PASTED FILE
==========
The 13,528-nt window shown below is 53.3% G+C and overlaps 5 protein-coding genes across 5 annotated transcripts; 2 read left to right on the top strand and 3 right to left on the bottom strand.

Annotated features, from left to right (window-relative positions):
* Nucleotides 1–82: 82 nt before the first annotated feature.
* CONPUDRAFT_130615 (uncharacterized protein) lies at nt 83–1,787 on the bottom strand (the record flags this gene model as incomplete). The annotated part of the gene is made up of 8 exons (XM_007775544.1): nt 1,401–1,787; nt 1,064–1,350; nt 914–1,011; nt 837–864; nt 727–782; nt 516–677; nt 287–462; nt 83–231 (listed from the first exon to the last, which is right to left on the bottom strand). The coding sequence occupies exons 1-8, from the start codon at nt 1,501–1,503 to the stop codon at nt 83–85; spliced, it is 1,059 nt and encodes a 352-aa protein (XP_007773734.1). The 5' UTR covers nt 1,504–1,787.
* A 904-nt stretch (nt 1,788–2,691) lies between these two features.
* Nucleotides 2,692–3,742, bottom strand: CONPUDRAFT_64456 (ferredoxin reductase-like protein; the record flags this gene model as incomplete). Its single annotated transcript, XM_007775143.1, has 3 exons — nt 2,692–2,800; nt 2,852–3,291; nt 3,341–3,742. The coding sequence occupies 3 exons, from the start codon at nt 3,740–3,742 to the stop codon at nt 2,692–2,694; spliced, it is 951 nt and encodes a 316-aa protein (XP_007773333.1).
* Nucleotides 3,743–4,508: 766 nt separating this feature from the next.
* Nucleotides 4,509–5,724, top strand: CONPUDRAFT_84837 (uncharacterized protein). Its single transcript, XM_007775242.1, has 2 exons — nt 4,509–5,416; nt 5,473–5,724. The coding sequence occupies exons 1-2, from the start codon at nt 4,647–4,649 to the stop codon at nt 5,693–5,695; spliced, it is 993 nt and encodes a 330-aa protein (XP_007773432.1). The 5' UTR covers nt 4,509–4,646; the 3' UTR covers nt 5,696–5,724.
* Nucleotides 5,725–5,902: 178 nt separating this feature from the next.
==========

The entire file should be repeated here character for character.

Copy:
The 13,528-nt window shown below is 53.3% G+C and overlaps 5 protein-coding genes across 5 annotated transcripts; 2 read left to right on the top strand and 3 right to left on the bottom strand.

Annotated features, from left to right (window-relative positions):
* Nucleotides 1–82: 82 nt before the first annotated feature.
* CONPUDRAFT_130615 (uncharacterized protein) lies at nt 83–1,787 on the bottom strand (the record flags this gene model as incomplete). The annotated part of the gene is made up of 8 exons (XM_007775544.1): nt 1,401–1,787; nt 1,064–1,350; nt 914–1,011; nt 837–864; nt 727–782; nt 516–677; nt 287–462; nt 83–231 (listed from the first exon to the last, which is right to left on the bottom strand). The coding sequence occupies exons 1-8, from the start codon at nt 1,501–1,503 to the stop codon at nt 83–85; spliced, it is 1,059 nt and encodes a 352-aa protein (XP_007773734.1). The 5' UTR covers nt 1,504–1,787.
* A 904-nt stretch (nt 1,788–2,691) lies between these two features.
* Nucleotides 2,692–3,742, bottom strand: CONPUDRAFT_64456 (ferredoxin reductase-like protein; the record flags this gene model as incomplete). Its single annotated transcript, XM_007775143.1, has 3 exons — nt 2,692–2,800; nt 2,852–3,291; nt 3,341–3,742. The coding sequence occupies 3 exons, from the start codon at nt 3,740–3,742 to the stop codon at nt 2,692–2,694; spliced, it is 951 nt and encodes a 316-aa protein (XP_007773333.1).
* Nucleotides 3,743–4,508: 766 nt separating this feature from the next.
* Nucleotides 4,509–5,724, top strand: CONPUDRAFT_84837 (uncharacterized protein). Its single transcript, XM_007775242.1, has 2 exons — nt 4,509–5,416; nt 5,473–5,724. The coding sequence occupies exons 1-2, from the start codon at nt 4,647–4,649 to the stop codon at nt 5,693–5,695; spliced, it is 993 nt and encodes a 330-aa protein (XP_007773432.1). The 5' UTR covers nt 4,509–4,646; the 3' UTR covers nt 5,696–5,724.
* Nucleotides 5,725–5,902: 178 nt separating this feature from the next.